I’ve at last got time to reflect on the inset on literacy across the curriculum that I gave at Eastwood Academy in Leigh-on-Sea just before half-term. I am always delighted when schools ask me for training on this topic. It is so important. And of course Ofsted is very hot on it right now.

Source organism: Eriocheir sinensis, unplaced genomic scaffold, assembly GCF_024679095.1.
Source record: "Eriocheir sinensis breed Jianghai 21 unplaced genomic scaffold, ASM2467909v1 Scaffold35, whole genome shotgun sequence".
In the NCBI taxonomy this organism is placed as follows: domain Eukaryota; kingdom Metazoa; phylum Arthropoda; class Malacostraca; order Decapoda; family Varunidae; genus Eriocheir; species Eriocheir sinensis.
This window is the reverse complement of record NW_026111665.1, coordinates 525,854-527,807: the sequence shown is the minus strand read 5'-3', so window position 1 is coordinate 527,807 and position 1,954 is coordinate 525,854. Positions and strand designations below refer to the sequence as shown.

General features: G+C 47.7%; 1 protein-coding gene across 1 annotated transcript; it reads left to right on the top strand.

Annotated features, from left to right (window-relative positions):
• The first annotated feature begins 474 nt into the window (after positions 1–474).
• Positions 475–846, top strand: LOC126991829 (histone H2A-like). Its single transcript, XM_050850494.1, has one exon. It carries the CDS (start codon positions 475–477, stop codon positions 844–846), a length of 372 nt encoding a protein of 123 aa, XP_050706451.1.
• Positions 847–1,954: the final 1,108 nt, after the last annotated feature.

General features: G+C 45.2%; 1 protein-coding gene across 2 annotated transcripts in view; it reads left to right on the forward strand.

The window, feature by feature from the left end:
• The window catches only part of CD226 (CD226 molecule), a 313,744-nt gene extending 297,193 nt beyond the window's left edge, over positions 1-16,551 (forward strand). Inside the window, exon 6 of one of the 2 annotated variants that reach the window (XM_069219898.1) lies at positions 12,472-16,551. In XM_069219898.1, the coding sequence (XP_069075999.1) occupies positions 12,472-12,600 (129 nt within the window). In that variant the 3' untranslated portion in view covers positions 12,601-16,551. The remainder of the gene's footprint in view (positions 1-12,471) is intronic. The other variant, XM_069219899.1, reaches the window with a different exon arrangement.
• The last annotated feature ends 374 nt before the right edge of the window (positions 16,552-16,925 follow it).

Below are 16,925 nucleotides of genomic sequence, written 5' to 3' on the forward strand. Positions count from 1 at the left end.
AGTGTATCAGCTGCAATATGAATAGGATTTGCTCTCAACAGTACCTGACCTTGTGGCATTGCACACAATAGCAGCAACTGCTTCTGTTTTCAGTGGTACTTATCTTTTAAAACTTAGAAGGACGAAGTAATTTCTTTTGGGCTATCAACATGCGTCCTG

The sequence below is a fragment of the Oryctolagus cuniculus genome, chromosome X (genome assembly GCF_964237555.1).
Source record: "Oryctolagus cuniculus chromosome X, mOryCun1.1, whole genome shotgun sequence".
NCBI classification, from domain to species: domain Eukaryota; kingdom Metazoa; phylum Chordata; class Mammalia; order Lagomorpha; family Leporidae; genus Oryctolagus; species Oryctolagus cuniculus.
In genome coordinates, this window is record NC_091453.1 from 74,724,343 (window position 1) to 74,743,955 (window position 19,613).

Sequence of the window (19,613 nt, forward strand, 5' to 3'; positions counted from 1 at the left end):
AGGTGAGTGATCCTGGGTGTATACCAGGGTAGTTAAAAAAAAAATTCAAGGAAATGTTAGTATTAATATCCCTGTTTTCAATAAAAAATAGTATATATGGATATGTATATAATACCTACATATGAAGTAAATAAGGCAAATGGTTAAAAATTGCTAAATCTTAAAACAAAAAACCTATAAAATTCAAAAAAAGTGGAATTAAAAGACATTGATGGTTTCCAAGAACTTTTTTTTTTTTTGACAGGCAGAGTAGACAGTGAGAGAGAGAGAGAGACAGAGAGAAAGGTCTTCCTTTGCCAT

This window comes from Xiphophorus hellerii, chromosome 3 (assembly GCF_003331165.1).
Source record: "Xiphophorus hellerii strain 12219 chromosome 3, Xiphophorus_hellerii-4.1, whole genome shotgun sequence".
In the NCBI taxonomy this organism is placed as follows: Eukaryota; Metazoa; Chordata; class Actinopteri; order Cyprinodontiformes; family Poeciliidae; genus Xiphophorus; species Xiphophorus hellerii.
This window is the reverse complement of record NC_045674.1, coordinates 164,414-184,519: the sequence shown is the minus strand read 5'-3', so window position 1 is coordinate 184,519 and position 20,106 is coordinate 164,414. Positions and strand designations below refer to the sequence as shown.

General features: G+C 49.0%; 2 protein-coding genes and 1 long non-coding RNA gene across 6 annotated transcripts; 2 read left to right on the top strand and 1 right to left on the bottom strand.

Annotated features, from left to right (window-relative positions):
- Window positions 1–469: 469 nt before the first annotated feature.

I really liked the feel of the school, and the teachers are great. The discussions and ideas were very impressive. We started by exploring the literacy skills needed for subject learning. The notions everyone then shared for embedding them in lessons were excellent, whether on ways to teach subject-specific vocabulary or note-taking, ideas for enhancing oral communication or comprehension, or methods for making reading and writing interesting. The subject-related books I brought created lots of interest. Pertinent and appealing information and fiction books in classrooms can transform attitudes to subject learning and to reading: books like Horrible Histories and Murderous Maths, or Theresa Breslin’s Divided City, equally valuable in PE, PSHE and RE, or The Arrival by Shaun Tan, inspiring in art, graphic design, citizenship and geography. Real-life reading resources and contexts make reading relevant. Loads of innovative strategies for exploiting newspapers, magazines, menus, catalogues and the like were shared. Students have exciting lessons coming up.